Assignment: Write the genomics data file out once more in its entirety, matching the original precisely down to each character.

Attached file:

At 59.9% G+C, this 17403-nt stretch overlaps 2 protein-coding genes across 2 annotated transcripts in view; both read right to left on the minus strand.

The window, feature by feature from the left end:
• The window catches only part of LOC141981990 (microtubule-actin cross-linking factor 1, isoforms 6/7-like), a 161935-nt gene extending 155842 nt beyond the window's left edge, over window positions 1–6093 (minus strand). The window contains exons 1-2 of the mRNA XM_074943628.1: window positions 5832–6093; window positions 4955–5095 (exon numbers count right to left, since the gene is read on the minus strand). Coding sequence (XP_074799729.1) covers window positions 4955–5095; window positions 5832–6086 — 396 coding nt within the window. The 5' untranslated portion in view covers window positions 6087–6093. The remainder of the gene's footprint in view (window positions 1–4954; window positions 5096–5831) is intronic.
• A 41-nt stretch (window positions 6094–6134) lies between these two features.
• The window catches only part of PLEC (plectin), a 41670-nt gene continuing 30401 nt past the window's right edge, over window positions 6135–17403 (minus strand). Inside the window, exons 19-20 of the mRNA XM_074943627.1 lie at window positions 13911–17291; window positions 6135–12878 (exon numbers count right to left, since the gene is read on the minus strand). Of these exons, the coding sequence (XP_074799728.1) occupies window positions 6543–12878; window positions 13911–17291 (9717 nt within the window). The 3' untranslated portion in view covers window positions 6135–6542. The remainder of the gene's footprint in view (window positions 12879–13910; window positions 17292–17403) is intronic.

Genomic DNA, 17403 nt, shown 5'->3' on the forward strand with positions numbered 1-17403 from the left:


At 59.9% G+C, this 17403-nt stretch overlaps 2 protein-coding genes across 2 annotated transcripts in view; both read right to left on the minus strand.

The window, feature by feature from the left end:
• The window catches only part of LOC141981990 (microtubule-actin cross-linking factor 1, isoforms 6/7-like), a 161935-nt gene extending 155842 nt beyond the window's left edge, over window positions 1–6093 (minus strand). The window contains exons 1-2 of the mRNA XM_074943628.1: window positions 5832–6093; window positions 4955–5095 (exon numbers count right to left, since the gene is read on the minus strand). Coding sequence (XP_074799729.1) covers window positions 4955–5095; window positions 5832–6086 — 396 coding nt within the window. The 5' untranslated portion in view covers window positions 6087–6093. The remainder of the gene's footprint in view (window positions 1–4954; window positions 5096–5831) is intronic.
• A 41-nt stretch (window positions 6094–6134) lies between these two features.
• The window catches only part of PLEC (plectin), a 41670-nt gene continuing 30401 nt past the window's right edge, over window positions 6135–17403 (minus strand). Inside the window, exons 19-20 of the mRNA XM_074943627.1 lie at window positions 13911–17291; window positions 6135–12878 (exon numbers count right to left, since the gene is read on the minus strand). Of these exons, the coding sequence (XP_074799728.1) occupies window positions 6543–12878; window positions 13911–17291 (9717 nt within the window). The 3' untranslated portion in view covers window positions 6135–6542. The remainder of the gene's footprint in view (window positions 12879–13910; window positions 17292–17403) is intronic.

Genomic DNA, 17403 nt, shown 5'->3' on the forward strand with positions numbered 1-17403 from the left: